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New research suggests that deep sea mining could reduce battery carbon footprint by 90 per cent

Electric vehicle battery production is one of the most contentious subjects when it comes to their environmental friendliness. A new study, commissioned by underwater mining company DeepGreen, suggests that extracting the materials from the deep ocean could reduce their carbon footprint by 90 per cent compared to land-based mining.

The research, which has been peer-reviewed and published in the Journal of Cleaner Production, suggests that the hundreds of millions of tonnes of polymetallic rock (rocks containing the metals needed for EV batteries) required to produce batteries for EVs is far cleaner to get from the bottom of the deep ocean than from traditional land-based mines.

Researchers looked at a potential future scenario – demand for one billion 75kWh batteries with a cathode chemistry of 80 per cent nickel, 10 per cent manganese and 10 per cent cobalt, as well as the copper required for such a unit. It then compared the environmental impact of mining the four metals from traditional sources on land, and polymetallic rocks with high concentrations of the metals which are found on the ocean floor at between 4km and 6km.

It found that using the nodules, plucked from the sea floor, can reduce overall carbon dioxide emissions by around 80 per cent. This figure includes a variety of sources associated with mining that produce carbon dioxide.

The study’s lead author Daina Paulikas of the University of Delaware’s Center for Minerals, Materials and Society, said: “Terrestrial miners are handicapped by challenges like falling ore grades, as lower concentrations of metal lead to greater requirements of energy, materials, and land area to produce the same amount of metal. When it comes to emissions, even when we assume a complete phase-out of coal use from background electric grids for process inputs, our model shows that metal production from high-grade polymetallic nodules can still produce a 70% advantage.”

Paulikas notes that the extraction process, despite the obvious complexities of picking up rocks from 6000 metres below the surface of the Pacific, is actually relatively low energy. The area of ocean, called the Clarion Clipperton Zone, between the USA and Hawaii in the Pacific, is rich in the required polymetallic nodules required.

According to the study, the benefits aren't just in plain CO2 savings from extraction and processing; mining the sea floor removes the need to cut down forest and other terrestrial habitats which are important carbon sinks. Furthermore, whilst there is obviously disruption to the sediments on the seabed – which do store carbon dioxide, albeit 15 times less than an equivalent area of land – there is no known mechanism for this CO2 to rise to the ocean surface and reach the atmosphere.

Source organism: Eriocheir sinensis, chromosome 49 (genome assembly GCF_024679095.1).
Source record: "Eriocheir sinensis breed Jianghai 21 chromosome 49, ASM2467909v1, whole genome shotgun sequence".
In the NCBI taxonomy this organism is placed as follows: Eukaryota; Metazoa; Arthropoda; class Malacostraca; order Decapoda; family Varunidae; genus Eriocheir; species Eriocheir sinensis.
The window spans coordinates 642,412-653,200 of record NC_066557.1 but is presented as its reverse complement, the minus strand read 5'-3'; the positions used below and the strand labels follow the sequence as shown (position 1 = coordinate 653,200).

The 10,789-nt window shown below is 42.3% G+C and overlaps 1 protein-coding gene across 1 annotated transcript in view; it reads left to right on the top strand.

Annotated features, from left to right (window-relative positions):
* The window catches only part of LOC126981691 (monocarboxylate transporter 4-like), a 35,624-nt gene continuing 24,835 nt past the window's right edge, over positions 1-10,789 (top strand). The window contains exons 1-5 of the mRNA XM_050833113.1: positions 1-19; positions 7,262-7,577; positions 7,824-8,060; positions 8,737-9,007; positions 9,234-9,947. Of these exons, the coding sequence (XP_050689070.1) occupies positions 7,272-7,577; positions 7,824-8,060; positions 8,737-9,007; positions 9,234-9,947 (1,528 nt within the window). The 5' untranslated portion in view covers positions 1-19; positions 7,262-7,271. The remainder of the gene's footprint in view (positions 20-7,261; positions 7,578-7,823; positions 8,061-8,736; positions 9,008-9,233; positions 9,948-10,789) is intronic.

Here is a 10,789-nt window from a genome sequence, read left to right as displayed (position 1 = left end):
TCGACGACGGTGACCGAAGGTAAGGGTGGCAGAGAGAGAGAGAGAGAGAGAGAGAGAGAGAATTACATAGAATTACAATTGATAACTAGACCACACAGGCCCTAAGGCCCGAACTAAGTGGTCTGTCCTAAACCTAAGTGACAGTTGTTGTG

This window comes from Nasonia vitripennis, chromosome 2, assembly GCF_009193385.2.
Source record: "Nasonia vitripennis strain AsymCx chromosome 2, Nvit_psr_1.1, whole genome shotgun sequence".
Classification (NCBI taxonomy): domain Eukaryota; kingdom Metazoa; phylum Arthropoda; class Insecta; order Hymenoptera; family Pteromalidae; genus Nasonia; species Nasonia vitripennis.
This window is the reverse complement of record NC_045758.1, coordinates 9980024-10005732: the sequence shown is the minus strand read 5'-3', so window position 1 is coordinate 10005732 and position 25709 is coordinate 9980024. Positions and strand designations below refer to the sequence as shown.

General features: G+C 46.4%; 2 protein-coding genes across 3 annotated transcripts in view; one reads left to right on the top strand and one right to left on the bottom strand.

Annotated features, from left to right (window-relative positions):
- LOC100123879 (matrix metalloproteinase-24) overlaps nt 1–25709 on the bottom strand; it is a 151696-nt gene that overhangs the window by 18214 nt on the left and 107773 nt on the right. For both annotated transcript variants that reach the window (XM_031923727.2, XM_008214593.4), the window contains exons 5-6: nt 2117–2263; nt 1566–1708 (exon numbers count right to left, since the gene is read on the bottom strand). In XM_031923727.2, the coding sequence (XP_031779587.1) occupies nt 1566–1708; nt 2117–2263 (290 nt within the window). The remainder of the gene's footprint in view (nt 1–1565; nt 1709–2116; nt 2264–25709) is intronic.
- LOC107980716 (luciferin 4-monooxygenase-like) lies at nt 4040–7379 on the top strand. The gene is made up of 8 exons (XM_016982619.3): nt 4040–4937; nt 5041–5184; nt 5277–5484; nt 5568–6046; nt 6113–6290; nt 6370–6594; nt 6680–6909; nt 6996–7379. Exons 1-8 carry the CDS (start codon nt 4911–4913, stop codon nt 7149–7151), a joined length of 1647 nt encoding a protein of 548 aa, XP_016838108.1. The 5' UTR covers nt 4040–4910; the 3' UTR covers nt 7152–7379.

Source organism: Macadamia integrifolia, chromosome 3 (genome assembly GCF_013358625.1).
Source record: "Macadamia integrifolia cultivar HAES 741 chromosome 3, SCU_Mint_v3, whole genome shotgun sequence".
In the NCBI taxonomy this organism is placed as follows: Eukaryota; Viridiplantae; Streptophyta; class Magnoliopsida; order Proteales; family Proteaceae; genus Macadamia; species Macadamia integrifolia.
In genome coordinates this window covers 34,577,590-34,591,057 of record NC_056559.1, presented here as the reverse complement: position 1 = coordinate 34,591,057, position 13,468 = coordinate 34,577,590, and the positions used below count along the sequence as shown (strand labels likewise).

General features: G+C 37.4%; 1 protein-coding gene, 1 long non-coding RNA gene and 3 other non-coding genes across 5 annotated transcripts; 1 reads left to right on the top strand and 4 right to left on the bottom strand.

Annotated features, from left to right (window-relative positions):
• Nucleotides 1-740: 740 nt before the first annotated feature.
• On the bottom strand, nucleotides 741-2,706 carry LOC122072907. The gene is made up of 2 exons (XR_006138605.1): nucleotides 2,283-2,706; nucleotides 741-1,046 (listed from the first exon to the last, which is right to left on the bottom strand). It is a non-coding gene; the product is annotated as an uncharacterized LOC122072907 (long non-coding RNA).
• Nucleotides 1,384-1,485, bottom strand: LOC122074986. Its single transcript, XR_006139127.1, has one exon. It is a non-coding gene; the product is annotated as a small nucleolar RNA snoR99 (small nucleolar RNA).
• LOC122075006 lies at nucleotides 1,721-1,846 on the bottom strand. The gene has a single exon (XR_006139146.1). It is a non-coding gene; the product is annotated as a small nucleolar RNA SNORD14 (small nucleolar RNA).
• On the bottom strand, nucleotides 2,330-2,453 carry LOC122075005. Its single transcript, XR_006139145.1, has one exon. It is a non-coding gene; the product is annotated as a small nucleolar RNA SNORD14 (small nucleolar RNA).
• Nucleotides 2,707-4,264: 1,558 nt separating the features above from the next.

DeepGreen Metals' ultimate hope would be to power the mining using green power, and process it on land doing likewise. It also foresees a future of using blockchain to track its metals through their useful lifespan, and then through to recycling to be used again (almost 100 per cent of an EV battery is recyclable).

Gerard Barron, Chairman and CEO of DeepGreen Metals, said: “This peer-reviewed study shows the intrinsic benefits of seafloor rocks when it comes to climate change impacts. The resource itself gives us a significant head start on land miners, but being low carbon is not enough. We are working on taking carbon out of the atmosphere, not adding it.”

Impact and expense

Unfortunately, whilst the study looks at the impact on the atmosphere of mining the metals required for EV battery production, it covers neither the monetary cost, nor the impact on fragile underwater habitats. At present, it is well known that in all manner of industries extracting minerals from the ocean floor would yield far more than land-based mining using proportionally far less space. But how this disturbs habitats is far less known.

Robust studies would need to be undertaken to ensure that any undersea mining is only allowed on the basis that it doesn't detrimentally impact rare and important habitats.

Expense is also unknown. At present EVs cost around 45 per cent more to build than a regular ICE car, according to a study by management consulting firm, Oliver Wyman. It found that a regular C-segment car (i.e. a VW Golf) costs around 14,000 euros to build. However, whilst an EV is cheaper to assemble, the motors and battery pack bring the cost of an equivalent car to 20,000 euros. Electric drive components add 2000 euros to the cost, and at around 8000 euros, battery packs make up by far the biggest additional expense.

According to Oliver Wyman, the continuing development of EVs will see the build cost come down to just 9 per cent more by 2030. The availability of the metals needed for batteries and motors will be a huge factor in this, which is why DeepGreen's potential solution could be a golden bullet.

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